New research from IRIS Field Service Solutions has found that time is running out for traditional ‘rugged’ devices with the majority of field engineers stating that, given the choice, they would prefer to use consumer tablets in their day to day role. The survey found that 47 percent would prefer a consumer-style device, 29 percent would opt for a smartphone and just 22 percent would choose to use a rugged tablet in the field, showing a clear shift from traditional devices to more ‘consumer-style’ gadgets.
The survey, which questioned 101 UK-based field service engineers and managers, identifies a real ‘blurring’ between engineers’ use of personal and professional devices. Almost two-thirds of engineers (63 percent) questioned said they could access business critical information on their personal device, with 42 percent confirming that they make use of this functionality ‘all the time’.
Interestingly, despite the rise in popularity of consumer-style gadgets, when asked which device they felt offered more functionality, business devices came out on top according to 48 percent of field service engineers compared to 34 percent who chose their personal device.
Paul Sparkes, product director for IRIS Field Service Solutions, comments: “We’re clearly seeing a strong demand for more consumer-style tablets within the field service industry. However, despite this personal preference, it’s interesting to see that many field service professionals still think that traditional business devices provide more functionality. It could well be that ‘ease of use’ in a device makes workers more productive than high levels of functionality; the key is for field service organisations to recognise the benefits of having a range of devices for their teams to choose from.”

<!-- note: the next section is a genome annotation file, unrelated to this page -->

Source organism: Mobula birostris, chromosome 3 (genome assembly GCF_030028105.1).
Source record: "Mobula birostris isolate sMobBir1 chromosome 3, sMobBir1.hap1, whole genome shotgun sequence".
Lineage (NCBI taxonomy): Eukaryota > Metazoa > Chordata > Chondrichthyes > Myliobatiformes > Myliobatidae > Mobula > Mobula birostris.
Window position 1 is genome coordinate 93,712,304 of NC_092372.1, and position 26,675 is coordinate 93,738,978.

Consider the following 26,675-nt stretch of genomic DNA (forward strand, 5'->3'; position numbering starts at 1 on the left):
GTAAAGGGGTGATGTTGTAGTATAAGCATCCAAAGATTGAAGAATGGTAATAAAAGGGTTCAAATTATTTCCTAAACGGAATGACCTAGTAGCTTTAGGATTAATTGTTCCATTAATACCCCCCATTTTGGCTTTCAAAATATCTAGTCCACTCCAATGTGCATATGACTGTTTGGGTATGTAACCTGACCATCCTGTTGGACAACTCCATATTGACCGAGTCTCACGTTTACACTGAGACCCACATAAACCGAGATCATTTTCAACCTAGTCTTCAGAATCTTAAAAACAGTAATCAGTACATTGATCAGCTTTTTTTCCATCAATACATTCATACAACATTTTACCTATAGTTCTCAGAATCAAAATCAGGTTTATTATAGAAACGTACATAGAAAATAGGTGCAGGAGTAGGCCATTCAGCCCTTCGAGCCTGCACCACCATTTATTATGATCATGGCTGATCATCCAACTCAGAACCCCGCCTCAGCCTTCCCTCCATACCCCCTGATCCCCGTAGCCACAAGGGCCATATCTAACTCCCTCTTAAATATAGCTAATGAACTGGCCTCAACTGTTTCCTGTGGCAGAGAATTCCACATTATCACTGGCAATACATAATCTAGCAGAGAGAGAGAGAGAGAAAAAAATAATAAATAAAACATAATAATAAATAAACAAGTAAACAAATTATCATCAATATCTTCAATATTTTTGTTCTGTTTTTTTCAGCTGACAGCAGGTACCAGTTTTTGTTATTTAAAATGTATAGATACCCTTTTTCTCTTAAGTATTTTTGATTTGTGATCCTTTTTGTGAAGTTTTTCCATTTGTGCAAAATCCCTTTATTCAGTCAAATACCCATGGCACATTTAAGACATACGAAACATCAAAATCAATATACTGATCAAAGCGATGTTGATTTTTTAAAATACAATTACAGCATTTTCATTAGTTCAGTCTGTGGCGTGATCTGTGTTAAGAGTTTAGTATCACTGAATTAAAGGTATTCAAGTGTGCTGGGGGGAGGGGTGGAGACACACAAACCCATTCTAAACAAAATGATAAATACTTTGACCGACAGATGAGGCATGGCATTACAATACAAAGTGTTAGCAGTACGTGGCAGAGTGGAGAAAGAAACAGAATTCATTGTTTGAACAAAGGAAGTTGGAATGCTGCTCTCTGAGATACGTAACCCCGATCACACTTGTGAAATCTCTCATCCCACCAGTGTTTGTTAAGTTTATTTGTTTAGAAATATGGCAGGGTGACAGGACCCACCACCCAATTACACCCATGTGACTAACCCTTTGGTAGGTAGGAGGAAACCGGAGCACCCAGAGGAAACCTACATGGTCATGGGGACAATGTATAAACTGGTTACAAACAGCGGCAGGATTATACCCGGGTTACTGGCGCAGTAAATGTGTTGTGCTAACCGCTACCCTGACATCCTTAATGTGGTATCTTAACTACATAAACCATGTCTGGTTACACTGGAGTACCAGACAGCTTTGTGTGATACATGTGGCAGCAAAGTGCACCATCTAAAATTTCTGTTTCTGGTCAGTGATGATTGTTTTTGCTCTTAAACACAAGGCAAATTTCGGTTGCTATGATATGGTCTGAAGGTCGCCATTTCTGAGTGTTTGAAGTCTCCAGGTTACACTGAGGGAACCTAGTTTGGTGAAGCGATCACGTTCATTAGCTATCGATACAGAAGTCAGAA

IRIS’ survey highlights the essential role that technology and access to real-time information plays within field service and how organisations need to regularly take stock of the value that their mobile technology delivers. When questioned, 71 percent of engineers said they felt they could be more productive with newer, better mobile technology, and 87 percent felt that advances in mobile technology made their business more customer-friendly as access to real-time information means they can offer better service. In fact, 79 percent of respondents agreed that access to real-time information and reporting was either important (31 percent) or very important (48 percent) in their day to day role.
Field service professionals also agreed that technology, and integration in particular, was a main driver for efficiency in their organisation. One in three (38 percent) respondents said that closer integration of systems was the factor that was most likely to drive their business’ success in the next three years, followed by greater efficiencies in resource planning (29% percent) and increased levels of automation and technological advances (16 percent).
Sparkes concludes: “Access to real-time information is at the heart of an efficient field service operation but it’s vital that this links in with other office systems if field service businesses are to feel the full benefit, both in terms of increased productivity and cost savings. What’s more, field service organisations must recognise that different people have different preferences when it comes to devices and ensure that they use software that works across a variety of platforms to get the best possible performance.”